Ethics Issues in Stem Cell Research

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Science  21 Apr 2006:
Vol. 312, Issue 5772, pp. 366-367
DOI: 10.1126/science.312.5772.366

The International Stem Cell Forum (ISCF) supports research on all stem cell types, including adult stem cells, embryonic stem cells, and stem cells from umbilical cord blood (1). The Ethics Working Party (EWP) of the ISCF has 19 participants from 17 (2) countries. In 2004, the EWP defined its mission as (i) clarification of ethical issues and, where possible, the international harmonization of ethical standards; (ii) the sharing of stem cell lines; and (iii) an agreement on standards for the characterization and registration of lines. As it pursued this mission, by conducting ongoing study of regulatory approaches to human embryonic stem cell research in 50 countries, the EWP identified certain international trends, effective practices, and emerging issues that require further discussion and clarification.

International trends include the following. A small number of countries prohibit all embryonic stem cell research (3). Most other countries either permit in vitro research with embryos with no mention of stem cells, limit the creation of stem cell lines to surplus in vitro fertilization (IVF) embryos under certain conditions (such as governance, accreditation, ethics review, and restrictions on research objectives), or limit research to imported cell lines. Seven countries (4) explicitly permit the creation of embryos for research purposes, but it must be shown that the research cannot be achieved with the use of other stem cell lines (such as IVF embryos or adult cell lines). All 50 countries studied prohibit or strongly discourage human reproductive cloning (through laws or guidelines). In most countries that allow human embryonic stem cell derivation from human embryos, there are shared principles as well as professional norms and substantive and procedural conditions that further constrain this work. Currently, common principles and procedures include respect for human dignity (5); respect for life (limiting growth to 14 days, at which time the primitive streak forms); autonomy (requirement for informed donor consent); donor and/or patient privacy and confidentiality; noncommercialization (prohibiting the buying and selling of embryos); avoidance and declaration of conflicts of interest; limitation to therapeutic purposes (in contrast to reproductive cloning); ethics review before commencement of study; and the traceability of cell lines with respect to their sources.

In the absence of a more formal international ethics framework specific to stem cell research, some countries have added more stringent and effective practices. Licensing requirements ensure the competence of personnel and the quality and safety of stem lines and verify the informed consent of participants. Equivalence requirements ensure that the importation or exportation of stem cell lines is limited to countries that meet the ethical requirements of the host country and are lawful in the importing country. Sunset clauses (6) in guidelines or laws ensure continual review of changing scientific and socioeconomic norms. Additional requirements include monitoring the research using the established lines in stem cell banks.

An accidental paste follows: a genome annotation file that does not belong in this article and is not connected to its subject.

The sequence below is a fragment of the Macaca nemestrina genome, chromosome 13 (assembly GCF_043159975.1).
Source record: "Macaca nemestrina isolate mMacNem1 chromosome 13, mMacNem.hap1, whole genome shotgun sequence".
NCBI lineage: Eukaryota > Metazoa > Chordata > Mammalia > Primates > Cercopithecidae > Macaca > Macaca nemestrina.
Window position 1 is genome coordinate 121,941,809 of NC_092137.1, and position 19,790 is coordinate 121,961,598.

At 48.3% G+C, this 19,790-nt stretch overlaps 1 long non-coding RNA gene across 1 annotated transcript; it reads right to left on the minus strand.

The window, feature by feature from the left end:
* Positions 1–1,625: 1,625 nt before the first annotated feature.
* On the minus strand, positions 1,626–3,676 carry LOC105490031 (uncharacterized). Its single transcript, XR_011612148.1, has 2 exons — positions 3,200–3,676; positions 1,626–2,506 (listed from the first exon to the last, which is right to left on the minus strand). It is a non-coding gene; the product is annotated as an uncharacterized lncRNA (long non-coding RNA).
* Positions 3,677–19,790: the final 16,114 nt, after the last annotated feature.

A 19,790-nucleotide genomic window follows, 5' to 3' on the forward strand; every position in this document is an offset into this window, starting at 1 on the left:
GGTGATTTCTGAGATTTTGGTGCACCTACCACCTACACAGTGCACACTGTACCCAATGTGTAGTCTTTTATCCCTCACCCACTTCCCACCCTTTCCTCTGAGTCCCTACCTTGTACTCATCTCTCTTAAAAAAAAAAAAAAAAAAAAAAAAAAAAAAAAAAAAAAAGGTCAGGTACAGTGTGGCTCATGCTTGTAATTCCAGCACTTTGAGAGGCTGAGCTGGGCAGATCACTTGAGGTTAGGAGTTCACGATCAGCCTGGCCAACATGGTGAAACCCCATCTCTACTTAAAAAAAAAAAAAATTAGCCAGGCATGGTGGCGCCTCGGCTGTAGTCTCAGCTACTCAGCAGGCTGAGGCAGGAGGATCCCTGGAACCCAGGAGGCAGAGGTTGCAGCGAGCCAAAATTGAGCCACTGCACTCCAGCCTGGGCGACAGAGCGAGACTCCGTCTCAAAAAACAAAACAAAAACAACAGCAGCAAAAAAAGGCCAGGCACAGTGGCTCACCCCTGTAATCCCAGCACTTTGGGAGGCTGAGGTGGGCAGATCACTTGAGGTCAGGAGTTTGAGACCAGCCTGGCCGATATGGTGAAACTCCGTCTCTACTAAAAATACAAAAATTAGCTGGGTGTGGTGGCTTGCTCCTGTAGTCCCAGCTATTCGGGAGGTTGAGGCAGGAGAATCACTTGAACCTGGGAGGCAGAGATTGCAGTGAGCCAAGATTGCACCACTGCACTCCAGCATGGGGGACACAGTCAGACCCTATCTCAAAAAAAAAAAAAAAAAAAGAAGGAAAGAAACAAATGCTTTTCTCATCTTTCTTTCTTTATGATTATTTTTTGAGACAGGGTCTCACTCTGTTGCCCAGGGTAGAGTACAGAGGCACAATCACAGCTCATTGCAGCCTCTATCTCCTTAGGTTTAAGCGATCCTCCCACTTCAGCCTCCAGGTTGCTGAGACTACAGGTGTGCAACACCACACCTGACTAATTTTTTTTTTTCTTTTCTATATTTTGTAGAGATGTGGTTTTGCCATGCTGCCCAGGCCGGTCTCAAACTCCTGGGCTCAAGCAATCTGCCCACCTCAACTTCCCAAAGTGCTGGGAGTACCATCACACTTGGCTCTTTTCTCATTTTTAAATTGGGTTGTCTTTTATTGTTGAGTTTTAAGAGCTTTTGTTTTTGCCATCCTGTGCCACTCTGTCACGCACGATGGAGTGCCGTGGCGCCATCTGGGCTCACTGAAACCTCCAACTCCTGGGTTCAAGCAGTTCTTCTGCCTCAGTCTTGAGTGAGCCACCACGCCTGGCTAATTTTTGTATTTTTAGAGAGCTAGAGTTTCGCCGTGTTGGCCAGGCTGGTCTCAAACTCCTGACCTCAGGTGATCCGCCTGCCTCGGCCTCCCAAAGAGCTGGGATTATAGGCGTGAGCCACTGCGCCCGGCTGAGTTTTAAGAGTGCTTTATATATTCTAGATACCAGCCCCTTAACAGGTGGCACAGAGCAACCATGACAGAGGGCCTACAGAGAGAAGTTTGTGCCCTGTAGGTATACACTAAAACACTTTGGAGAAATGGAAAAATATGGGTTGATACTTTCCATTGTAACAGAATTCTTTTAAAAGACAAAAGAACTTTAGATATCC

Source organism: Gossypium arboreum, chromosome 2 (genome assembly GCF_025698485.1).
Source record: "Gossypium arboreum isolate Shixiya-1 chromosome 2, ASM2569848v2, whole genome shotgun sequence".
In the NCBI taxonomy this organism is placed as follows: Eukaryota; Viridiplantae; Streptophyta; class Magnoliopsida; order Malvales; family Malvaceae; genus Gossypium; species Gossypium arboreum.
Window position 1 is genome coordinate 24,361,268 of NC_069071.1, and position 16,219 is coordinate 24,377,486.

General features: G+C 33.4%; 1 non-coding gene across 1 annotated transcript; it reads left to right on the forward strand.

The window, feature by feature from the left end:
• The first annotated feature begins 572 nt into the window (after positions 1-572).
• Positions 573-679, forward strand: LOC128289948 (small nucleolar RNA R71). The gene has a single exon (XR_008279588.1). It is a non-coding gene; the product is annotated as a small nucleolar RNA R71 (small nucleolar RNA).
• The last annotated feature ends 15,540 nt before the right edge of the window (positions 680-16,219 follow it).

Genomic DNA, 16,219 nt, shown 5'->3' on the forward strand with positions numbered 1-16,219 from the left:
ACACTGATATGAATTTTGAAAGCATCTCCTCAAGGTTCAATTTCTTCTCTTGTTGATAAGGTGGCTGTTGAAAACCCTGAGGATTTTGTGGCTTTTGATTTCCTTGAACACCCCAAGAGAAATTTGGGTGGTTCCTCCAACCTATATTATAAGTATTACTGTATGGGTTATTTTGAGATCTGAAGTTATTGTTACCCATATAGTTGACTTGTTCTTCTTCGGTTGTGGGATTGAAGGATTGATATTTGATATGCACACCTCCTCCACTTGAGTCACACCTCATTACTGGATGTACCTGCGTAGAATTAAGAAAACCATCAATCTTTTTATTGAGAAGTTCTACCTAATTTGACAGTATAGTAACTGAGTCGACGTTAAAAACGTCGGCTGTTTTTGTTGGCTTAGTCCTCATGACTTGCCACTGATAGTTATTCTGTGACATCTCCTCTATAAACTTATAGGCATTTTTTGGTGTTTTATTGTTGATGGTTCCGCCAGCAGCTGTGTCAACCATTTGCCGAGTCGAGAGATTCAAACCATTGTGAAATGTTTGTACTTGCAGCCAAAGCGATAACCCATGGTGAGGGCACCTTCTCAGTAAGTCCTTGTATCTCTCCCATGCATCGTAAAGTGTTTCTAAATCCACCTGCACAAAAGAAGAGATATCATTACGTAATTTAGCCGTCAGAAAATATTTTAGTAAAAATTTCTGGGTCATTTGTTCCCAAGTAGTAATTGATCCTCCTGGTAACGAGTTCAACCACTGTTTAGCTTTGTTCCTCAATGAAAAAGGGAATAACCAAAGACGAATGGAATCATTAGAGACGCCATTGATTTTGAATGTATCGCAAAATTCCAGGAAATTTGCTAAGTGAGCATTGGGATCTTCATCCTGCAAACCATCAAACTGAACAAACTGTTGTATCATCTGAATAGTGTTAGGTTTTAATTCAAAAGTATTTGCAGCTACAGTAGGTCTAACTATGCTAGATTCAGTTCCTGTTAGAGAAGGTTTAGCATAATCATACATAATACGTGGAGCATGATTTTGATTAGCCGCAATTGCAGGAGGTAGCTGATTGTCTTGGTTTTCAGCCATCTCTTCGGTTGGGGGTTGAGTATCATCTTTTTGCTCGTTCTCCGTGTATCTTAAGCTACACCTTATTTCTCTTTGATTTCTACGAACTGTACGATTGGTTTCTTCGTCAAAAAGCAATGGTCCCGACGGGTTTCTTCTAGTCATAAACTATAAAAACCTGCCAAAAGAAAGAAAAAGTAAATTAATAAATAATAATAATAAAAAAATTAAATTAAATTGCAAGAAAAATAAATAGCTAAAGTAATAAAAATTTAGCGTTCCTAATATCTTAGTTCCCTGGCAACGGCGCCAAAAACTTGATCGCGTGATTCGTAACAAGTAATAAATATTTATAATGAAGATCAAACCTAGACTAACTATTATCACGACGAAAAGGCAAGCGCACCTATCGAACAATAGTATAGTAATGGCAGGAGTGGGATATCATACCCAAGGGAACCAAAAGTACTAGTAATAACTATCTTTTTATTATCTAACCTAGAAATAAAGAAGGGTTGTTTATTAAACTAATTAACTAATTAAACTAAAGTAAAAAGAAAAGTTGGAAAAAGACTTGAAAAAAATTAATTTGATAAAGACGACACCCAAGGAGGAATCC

Recent evidence of scientific fraud and unacceptable egg donor procurement practices in South Korea (7) highlights the importance of regulation as an emerging issue in this field. Scientific responsibility and integrity must be promoted with attention to possible economic and political influences that might negatively affect researchers. Incentives for open exchange, registration, and validation of results need to be identified. The conditions (such as financial gain, informed consent, protections of confidentiality, and privacy of the donor) for egg donation for IVF treatment should be distinguished from the conditions surrounding egg donation for research purposes, and potential egg donors should be informed clearly as to the intended uses of their eggs. The failure to follow good ethical practices in egg donation could result in a loss of trust and reluctance to donate among prospective donors. The scarcity of human ova available for research makes human-animal chimeras more attractive, but the application of chimeras to stem cell research requires conceptual clarification and attention to its ethical dimensions. Finally, transparency on the powers and the composition of the necessary oversight bodies is a sine qua non for all stem cell research irrespective of a country's position.

International Stem Cell Forum Ethics Working Party

ISCF EWP, Centre de Recherche en Droit Public, Université de Montréal, Montreal, QC H3C 3J7, Canada. The members of the ISCF EWP are B. M. Knoppers (Chair) (Université de Montreal), G. Richardson (King's College London School of Law), E. H. Lee (National University of Singapore), J. Kure (Masaryk University, Czech Republic), G. de Wert (University of Maastricht, Netherlands), J. C. Ameisen (French Institute of Health and Medical Research), L. Lötjönen (National Advisory Board on Research Ethics, Finland), K. Breen (National Health and Medical Research Council, Australia), R. Isasi (Université de Montreal), A. Mauron (University of Geneva), T. Murray (The Hastings Center, New York), and J. Wahlström (University of Gothenburg, Sweden).

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